Google’s been getting a lot of press for its broad attack on competitors in recent weeks. It has introduced SMS messaging, a book search system and, most recently, a desktop hard drive search utility that plugs into its browser-based search services to integrate results from the files and applications on the user’s system with those generated by Google’s Web search.
Back in 1990 Lotus Development Corp. announced plans to release Marketplace, a comprehensive database of household demographic information that described 120 million American households, which was promptly attacked from every degree of the political spectrum as a serious intrusion on privacy. Lotus backed down, pulling the product before it ever reached the market. Eventually, after Marketplace was sold off, it did make it to market. That’s the nature of the erosion of privacy; it is worn away by repeated efforts to take away small parts of the personal space that surrounds us.
What a long way we’ve come, accepting with many of the steps along the information highway a dilution of personal privacy in exchange for convenience. Some of those trade-offs have been worthwhile. For example, I don’t think that the geolocation information available from my mobile phone, which allows me to dial 911 and have my location available to emergency services, is a serious loss of privacy, especially since I could leave my phone behind if I wanted to keep my location a secret, I’d just leave my phone behind.
What does Google Desktop Search do with the information on my computer?
So that you can easily search your computer, the Google Desktop Search application indexes and stores versions of your files and other computer activity, such as email, chats, and web history. These versions may also be mixed with your Web search results to produce results pages for you that integrate relevant content from your computer and information from the Web.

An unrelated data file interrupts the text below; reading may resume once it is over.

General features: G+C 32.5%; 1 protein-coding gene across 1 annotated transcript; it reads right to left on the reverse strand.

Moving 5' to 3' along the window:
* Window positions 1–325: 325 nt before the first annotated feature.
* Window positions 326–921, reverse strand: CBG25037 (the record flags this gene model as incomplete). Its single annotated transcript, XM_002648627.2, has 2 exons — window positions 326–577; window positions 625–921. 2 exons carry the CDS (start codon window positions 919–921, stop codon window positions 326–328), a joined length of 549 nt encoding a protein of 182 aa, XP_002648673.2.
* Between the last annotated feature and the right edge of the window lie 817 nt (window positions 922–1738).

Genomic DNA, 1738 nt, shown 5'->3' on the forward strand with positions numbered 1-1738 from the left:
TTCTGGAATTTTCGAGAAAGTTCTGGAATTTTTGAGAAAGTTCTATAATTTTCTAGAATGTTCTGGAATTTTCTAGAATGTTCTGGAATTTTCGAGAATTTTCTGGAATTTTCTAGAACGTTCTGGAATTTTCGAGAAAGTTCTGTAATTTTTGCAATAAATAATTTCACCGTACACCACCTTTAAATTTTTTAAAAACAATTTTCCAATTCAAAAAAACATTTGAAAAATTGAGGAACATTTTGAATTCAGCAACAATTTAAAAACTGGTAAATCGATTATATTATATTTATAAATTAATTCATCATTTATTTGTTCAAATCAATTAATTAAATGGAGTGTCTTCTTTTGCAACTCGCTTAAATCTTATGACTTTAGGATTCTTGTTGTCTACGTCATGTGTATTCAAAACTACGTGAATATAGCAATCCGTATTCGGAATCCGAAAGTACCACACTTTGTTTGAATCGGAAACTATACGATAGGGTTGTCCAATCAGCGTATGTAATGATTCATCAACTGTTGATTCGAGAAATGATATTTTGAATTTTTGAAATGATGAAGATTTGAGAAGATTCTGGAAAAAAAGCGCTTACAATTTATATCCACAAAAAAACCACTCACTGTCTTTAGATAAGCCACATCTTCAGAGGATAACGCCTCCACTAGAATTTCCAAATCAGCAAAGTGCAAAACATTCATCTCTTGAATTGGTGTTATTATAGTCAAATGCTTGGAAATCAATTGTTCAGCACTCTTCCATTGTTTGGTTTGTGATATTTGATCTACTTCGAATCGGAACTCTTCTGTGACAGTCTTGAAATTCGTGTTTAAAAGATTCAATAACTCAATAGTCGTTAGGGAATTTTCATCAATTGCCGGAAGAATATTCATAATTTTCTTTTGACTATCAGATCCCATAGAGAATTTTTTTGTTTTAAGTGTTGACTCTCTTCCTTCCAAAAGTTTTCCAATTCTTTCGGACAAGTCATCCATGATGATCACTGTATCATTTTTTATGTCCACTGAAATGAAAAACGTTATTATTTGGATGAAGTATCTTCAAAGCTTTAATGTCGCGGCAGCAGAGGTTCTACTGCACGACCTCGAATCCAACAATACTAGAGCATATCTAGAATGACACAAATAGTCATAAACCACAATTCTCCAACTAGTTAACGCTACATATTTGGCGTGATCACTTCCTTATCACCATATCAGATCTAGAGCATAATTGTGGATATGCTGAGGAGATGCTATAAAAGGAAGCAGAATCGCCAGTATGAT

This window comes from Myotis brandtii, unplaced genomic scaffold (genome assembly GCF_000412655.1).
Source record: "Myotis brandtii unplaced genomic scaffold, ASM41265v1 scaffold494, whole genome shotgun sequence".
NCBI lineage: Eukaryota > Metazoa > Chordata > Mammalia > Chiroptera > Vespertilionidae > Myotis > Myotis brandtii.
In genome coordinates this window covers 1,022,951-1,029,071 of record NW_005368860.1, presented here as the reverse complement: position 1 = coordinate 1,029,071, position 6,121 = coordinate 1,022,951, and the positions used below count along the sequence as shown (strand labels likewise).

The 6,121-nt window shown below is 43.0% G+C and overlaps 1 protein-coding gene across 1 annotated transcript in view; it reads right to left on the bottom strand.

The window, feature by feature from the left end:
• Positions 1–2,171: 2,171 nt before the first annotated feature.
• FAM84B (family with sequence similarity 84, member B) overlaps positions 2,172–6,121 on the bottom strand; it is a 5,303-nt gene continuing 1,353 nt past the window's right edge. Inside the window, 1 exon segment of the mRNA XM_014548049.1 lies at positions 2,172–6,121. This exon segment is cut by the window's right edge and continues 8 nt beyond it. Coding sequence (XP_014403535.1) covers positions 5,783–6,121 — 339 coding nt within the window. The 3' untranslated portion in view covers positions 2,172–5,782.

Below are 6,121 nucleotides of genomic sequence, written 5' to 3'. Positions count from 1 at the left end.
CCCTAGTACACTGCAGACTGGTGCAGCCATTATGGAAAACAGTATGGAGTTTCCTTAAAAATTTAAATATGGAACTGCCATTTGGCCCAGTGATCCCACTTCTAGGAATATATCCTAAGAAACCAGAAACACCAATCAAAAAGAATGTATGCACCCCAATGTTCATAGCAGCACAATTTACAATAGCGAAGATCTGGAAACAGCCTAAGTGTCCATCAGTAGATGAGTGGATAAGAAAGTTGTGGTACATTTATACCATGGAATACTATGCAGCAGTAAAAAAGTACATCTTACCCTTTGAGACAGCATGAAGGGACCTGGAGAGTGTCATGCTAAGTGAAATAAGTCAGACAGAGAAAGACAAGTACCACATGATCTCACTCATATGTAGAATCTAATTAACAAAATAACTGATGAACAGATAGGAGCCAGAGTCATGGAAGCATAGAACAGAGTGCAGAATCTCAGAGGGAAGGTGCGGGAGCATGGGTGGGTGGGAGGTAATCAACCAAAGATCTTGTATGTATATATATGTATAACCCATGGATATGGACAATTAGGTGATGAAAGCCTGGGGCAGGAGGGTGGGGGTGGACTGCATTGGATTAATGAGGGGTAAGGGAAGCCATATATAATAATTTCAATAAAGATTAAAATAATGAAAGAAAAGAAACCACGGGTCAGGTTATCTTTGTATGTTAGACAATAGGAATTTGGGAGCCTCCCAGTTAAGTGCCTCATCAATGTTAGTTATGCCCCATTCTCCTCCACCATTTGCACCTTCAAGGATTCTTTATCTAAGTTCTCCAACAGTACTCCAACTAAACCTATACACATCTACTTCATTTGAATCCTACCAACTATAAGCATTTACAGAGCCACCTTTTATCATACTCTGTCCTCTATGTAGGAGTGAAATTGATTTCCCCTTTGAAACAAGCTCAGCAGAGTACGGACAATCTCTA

Your computer’s content is not made accessible to Google or anyone else without your explicit permission.
What information does Google receive?
By default, Google Desktop Search collects a limited amount of non-personal information from your computer and sends it to Google. This includes summary information, such as the number of searches you do and the time it takes for you to see your results, and application reports we’ll use to make the program better. You can opt out of sending this information during the installation process or from the application preferences at any time.
Personally identifying information, such as your name or address, will not be sent to Google without your explicit permission.
How we use unique application numbers, cookies and related information.
Your copy of Google Desktop Search includes a unique application number. When you install Google Desktop Search, this number and a message indicating whether the installation succeeded is sent back to Google so that we can make the software work better. Additionally, when Google Desktop Search automatically checks to see if a new version is available, the current version number and the unique application number are sent to Google. If you choose to send us non-personal information about your use of Google Desktop Search, the unique application number with this non-personal information also helps us understand how you use Google Desktop Search so that we can make it work better. The unique application number is required for Google Desktop Search to work and cannot be disabled.